Once again, advisors helped clients open donor-advised fund (DAF) accounts in November and December. Fortunately, many clients opened them earlier in the year when their advisors recommended that they do so. Others, however, waited until the last minute to open the accounts, causing unnecessary stress for the advisors and donors and resulting in some missing account opening deadlines and the opportunity for a large tax deduction.

Opening the account is just the first step, however, as some clients need help and direction in determining what to do next. Nearly all have charitable intent and most know which causes and charities they want to support from their DAF account, but many would welcome input from their advisors now that they have a new charitable vehicle.

Establishing a DAF account often enables donors to feel a greater sense of pride and satisfaction with their charitable giving both now and in the future. Advisors can be very helpful to their clients who set up their DAFs in recent weeks, months, and even the past year by suggesting that they do the following:

  1. Create a mission statement or statement of purpose, and determine the goals of their charitable giving.
  2. Consider why charitable giving is important to them.
  3. Contemplate whether leaving a charitable legacy is relevant.
  4. Decide who will be involved in making grant recommendations from their DAF account now.
  5. Discuss who the successor advisor(s) to the account will be if it is to continue after the death of the original donors.
  6. Determine at what point or age the children or heirs will become involved or be named the successor advisor.
  7. Clarify if there will not be successor advisors whether the DAF will be for a limited period during lifetime, terminated at the donor-advisor’s death with the assets distributed to charities, or continued for some time after death with the assets being granted to charities on a prescribed timetable.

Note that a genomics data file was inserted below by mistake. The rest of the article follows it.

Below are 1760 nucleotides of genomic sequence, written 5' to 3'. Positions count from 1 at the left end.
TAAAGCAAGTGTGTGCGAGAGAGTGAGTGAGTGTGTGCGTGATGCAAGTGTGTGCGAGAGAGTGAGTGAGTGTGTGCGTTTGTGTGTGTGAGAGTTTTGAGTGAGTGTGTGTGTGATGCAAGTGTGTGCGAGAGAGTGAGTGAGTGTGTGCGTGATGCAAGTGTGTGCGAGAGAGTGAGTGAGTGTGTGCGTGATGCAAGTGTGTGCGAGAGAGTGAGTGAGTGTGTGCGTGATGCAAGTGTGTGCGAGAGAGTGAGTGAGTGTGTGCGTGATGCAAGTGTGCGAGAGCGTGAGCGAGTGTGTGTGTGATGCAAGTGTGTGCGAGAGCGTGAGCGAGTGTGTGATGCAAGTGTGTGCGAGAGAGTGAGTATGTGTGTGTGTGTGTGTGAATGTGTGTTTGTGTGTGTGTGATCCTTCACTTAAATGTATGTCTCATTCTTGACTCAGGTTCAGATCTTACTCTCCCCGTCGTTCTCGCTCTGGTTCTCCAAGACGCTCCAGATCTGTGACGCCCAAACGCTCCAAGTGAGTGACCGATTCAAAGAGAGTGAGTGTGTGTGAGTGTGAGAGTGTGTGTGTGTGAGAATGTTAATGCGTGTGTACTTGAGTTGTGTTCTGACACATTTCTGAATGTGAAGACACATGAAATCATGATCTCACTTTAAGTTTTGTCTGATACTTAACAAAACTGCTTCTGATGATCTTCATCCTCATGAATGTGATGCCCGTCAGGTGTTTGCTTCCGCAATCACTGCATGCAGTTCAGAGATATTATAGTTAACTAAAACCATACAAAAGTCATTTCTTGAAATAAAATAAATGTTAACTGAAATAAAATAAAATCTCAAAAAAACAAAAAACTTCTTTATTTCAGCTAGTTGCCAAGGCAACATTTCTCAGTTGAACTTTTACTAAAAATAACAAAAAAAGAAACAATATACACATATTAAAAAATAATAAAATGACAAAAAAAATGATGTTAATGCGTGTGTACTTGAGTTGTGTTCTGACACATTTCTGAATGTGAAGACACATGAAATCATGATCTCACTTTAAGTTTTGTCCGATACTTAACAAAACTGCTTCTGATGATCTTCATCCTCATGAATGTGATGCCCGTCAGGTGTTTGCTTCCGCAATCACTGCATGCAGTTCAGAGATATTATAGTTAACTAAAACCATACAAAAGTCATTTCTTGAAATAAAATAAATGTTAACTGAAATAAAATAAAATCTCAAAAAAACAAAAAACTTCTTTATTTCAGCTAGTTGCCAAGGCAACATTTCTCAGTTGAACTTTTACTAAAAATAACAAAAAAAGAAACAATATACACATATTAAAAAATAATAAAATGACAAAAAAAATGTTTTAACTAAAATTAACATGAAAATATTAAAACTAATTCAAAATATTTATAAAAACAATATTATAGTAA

8. Discuss whether they want to support many different causes and charities or just a few.
  9. Decide if they want to schedule some repeated grants in advance.
  10. Identify which charities they want to initially support and determine how much they should grant to each.
  11. Determine in which situations they want to make grants publicly or anonymously.
  12. Determine with the account advisor how much they should contribute to their donor-advised fund account every year and in the future.
  13. Identify additional managed and unmanaged assets that they could donate to the DAF in the future, and whether illiquid assets like privately held stock, farmland, real estate or insurance should be considered.
  14.  Discuss how the advisors should invest the assets in the DAF account. If clients set up a DAF account on their own with a DAF sponsor that does not allow their advisor to be involved, or only at a high minimum amount, determine how the account can be transferred to another DAF sponsor so the advisor can manage these assets.
  15.  Talk about whether they want to visit the charities they support, meet with leadership or development staff, volunteer, or determine how to evaluate if they should continue to support these organizations in the future.
  16. Understand the advantages to their grantees and themselves of making their grant recommendations at times other than year-end.

Should clients need additional guidance or if they are reluctant to discuss these matters on their own or with their advisors, they may want to engage the services of a philanthropic advisory firm to help them achieve their charitable goals. These independent firms do not provide financial, legal or tax advice, and often work with donors who are beginning their charitable journey, those who are not satisfied with their own efforts, or with those who need or want to change direction.

There will always be a charitable giving year-end rush for the population at large, but donors with DAF accounts or other charitable vehicles are more strategic and likely to send out their grants sooner. When appropriate, advisors should discuss with clients the benefits of donating to their DAF and making grants from their DAF earlier in the year. Prior to opening the account, clients may have been used to making their year-end charitable donations to receive the tax deductions, but some clients who open DAFs forget that there is no longer a rush since they receive the deduction when they contribute to the DAF and not from the DAF.

Clients will welcome these suggestions, and they will then be able to make charitable decisions with more confidence and clarity than before. There is rarely a bad time to initiate these conversations, but ideally these discussions will begin far in advance of when the holiday music starts playing on the radio and in the stores.


Ken Nopar is the senior philanthropic advisor for the American Endowment Foundation (AEF), the country’s leading independent donor-advised fund since 1993 with over $3 billion in assets. AEF works with donors and their wealth, legal and tax advisors in all 50 states.